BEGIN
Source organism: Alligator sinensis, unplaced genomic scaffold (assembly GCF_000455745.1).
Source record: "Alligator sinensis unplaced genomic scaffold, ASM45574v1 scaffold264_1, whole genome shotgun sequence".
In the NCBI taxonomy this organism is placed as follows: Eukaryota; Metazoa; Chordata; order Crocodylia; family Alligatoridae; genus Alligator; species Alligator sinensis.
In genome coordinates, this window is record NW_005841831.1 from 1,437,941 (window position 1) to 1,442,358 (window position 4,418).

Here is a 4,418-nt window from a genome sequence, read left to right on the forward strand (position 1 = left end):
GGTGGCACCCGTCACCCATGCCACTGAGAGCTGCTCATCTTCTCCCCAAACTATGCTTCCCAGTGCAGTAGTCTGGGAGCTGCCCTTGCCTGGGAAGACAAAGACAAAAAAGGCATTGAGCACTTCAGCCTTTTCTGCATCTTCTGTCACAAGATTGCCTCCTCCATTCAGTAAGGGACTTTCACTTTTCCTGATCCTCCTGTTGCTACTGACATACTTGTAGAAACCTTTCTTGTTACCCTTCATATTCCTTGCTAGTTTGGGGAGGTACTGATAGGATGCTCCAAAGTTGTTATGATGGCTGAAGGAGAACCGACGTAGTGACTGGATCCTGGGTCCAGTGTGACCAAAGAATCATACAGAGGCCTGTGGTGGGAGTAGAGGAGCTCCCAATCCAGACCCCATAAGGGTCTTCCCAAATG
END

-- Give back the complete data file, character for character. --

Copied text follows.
Source organism: Alligator sinensis, unplaced genomic scaffold (assembly GCF_000455745.1).
Source record: "Alligator sinensis unplaced genomic scaffold, ASM45574v1 scaffold264_1, whole genome shotgun sequence".
In the NCBI taxonomy this organism is placed as follows: Eukaryota; Metazoa; Chordata; order Crocodylia; family Alligatoridae; genus Alligator; species Alligator sinensis.
In genome coordinates, this window is record NW_005841831.1 from 1,437,941 (window position 1) to 1,442,358 (window position 4,418).

Here is a 4,418-nt window from a genome sequence, read left to right on the forward strand (position 1 = left end):
GGTGGCACCCGTCACCCATGCCACTGAGAGCTGCTCATCTTCTCCCCAAACTATGCTTCCCAGTGCAGTAGTCTGGGAGCTGCCCTTGCCTGGGAAGACAAAGACAAAAAAGGCATTGAGCACTTCAGCCTTTTCTGCATCTTCTGTCACAAGATTGCCTCCTCCATTCAGTAAGGGACTTTCACTTTTCCTGATCCTCCTGTTGCTACTGACATACTTGTAGAAACCTTTCTTGTTACCCTTCATATTCCTTGCTAGTTTGGGGAGGTACTGATAGGATGCTCCAAAGTTGTTATGATGGCTGAAGGAGAACCGACGTAGTGACTGGATCCTGGGTCCAGTGTGACCAAAGAATCATACAGAGGCCTGTGGTGGGAGTAGAGGAGCTCCCAATCCAGACCCCATAAGGGTCTTCCCAAATG